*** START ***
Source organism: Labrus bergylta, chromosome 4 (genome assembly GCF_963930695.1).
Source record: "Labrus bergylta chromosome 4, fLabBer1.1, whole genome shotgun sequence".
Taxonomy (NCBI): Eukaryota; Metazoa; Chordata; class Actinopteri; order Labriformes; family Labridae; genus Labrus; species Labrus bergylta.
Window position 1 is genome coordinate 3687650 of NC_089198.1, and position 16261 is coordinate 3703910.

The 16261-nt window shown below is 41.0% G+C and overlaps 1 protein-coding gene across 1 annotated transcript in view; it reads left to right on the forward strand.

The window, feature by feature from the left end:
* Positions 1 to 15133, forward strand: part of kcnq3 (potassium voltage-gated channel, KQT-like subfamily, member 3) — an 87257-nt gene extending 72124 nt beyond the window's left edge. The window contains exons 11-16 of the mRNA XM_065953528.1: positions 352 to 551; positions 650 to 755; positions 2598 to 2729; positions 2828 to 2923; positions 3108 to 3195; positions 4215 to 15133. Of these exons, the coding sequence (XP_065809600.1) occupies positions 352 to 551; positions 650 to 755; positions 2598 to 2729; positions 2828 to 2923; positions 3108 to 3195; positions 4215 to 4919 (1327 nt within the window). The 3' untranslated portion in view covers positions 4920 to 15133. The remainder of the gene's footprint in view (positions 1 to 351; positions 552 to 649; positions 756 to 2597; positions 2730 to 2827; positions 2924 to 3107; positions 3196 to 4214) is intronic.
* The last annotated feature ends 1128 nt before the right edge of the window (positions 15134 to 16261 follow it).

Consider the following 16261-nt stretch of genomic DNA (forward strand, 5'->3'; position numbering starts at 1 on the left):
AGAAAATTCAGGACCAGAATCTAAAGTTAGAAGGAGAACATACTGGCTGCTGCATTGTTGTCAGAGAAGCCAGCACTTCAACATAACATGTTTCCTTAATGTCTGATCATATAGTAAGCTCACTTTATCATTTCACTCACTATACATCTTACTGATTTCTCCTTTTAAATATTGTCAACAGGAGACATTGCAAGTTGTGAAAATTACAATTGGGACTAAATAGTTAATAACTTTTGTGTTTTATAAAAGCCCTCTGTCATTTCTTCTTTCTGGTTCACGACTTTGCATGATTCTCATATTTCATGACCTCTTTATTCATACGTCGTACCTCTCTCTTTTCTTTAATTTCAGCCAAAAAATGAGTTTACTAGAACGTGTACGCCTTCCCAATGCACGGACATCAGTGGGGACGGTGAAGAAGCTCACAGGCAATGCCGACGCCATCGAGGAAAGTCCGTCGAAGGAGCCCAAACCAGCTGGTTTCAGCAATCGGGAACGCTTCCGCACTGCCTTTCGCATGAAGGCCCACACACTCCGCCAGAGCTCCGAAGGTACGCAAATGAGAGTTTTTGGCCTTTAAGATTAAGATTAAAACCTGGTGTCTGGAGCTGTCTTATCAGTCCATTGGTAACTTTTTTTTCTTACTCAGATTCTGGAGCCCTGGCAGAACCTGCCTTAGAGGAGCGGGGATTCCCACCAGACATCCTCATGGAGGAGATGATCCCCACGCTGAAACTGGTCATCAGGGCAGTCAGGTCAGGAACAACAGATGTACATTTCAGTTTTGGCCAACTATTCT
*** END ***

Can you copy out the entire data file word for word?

Source organism: Labrus bergylta, chromosome 4 (genome assembly GCF_963930695.1).
Source record: "Labrus bergylta chromosome 4, fLabBer1.1, whole genome shotgun sequence".
Taxonomy (NCBI): Eukaryota; Metazoa; Chordata; class Actinopteri; order Labriformes; family Labridae; genus Labrus; species Labrus bergylta.
Window position 1 is genome coordinate 3687650 of NC_089198.1, and position 16261 is coordinate 3703910.

The 16261-nt window shown below is 41.0% G+C and overlaps 1 protein-coding gene across 1 annotated transcript in view; it reads left to right on the forward strand.

The window, feature by feature from the left end:
* Positions 1 to 15133, forward strand: part of kcnq3 (potassium voltage-gated channel, KQT-like subfamily, member 3) — an 87257-nt gene extending 72124 nt beyond the window's left edge. The window contains exons 11-16 of the mRNA XM_065953528.1: positions 352 to 551; positions 650 to 755; positions 2598 to 2729; positions 2828 to 2923; positions 3108 to 3195; positions 4215 to 15133. Of these exons, the coding sequence (XP_065809600.1) occupies positions 352 to 551; positions 650 to 755; positions 2598 to 2729; positions 2828 to 2923; positions 3108 to 3195; positions 4215 to 4919 (1327 nt within the window). The 3' untranslated portion in view covers positions 4920 to 15133. The remainder of the gene's footprint in view (positions 1 to 351; positions 552 to 649; positions 756 to 2597; positions 2730 to 2827; positions 2924 to 3107; positions 3196 to 4214) is intronic.
* The last annotated feature ends 1128 nt before the right edge of the window (positions 15134 to 16261 follow it).

Consider the following 16261-nt stretch of genomic DNA (forward strand, 5'->3'; position numbering starts at 1 on the left):
AGAAAATTCAGGACCAGAATCTAAAGTTAGAAGGAGAACATACTGGCTGCTGCATTGTTGTCAGAGAAGCCAGCACTTCAACATAACATGTTTCCTTAATGTCTGATCATATAGTAAGCTCACTTTATCATTTCACTCACTATACATCTTACTGATTTCTCCTTTTAAATATTGTCAACAGGAGACATTGCAAGTTGTGAAAATTACAATTGGGACTAAATAGTTAATAACTTTTGTGTTTTATAAAAGCCCTCTGTCATTTCTTCTTTCTGGTTCACGACTTTGCATGATTCTCATATTTCATGACCTCTTTATTCATACGTCGTACCTCTCTCTTTTCTTTAATTTCAGCCAAAAAATGAGTTTACTAGAACGTGTACGCCTTCCCAATGCACGGACATCAGTGGGGACGGTGAAGAAGCTCACAGGCAATGCCGACGCCATCGAGGAAAGTCCGTCGAAGGAGCCCAAACCAGCTGGTTTCAGCAATCGGGAACGCTTCCGCACTGCCTTTCGCATGAAGGCCCACACACTCCGCCAGAGCTCCGAAGGTACGCAAATGAGAGTTTTTGGCCTTTAAGATTAAGATTAAAACCTGGTGTCTGGAGCTGTCTTATCAGTCCATTGGTAACTTTTTTTTCTTACTCAGATTCTGGAGCCCTGGCAGAACCTGCCTTAGAGGAGCGGGGATTCCCACCAGACATCCTCATGGAGGAGATGATCCCCACGCTGAAACTGGTCATCAGGGCAGTCAGGTCAGGAACAACAGATGTACATTTCAGTTTTGGCCAACTATTCT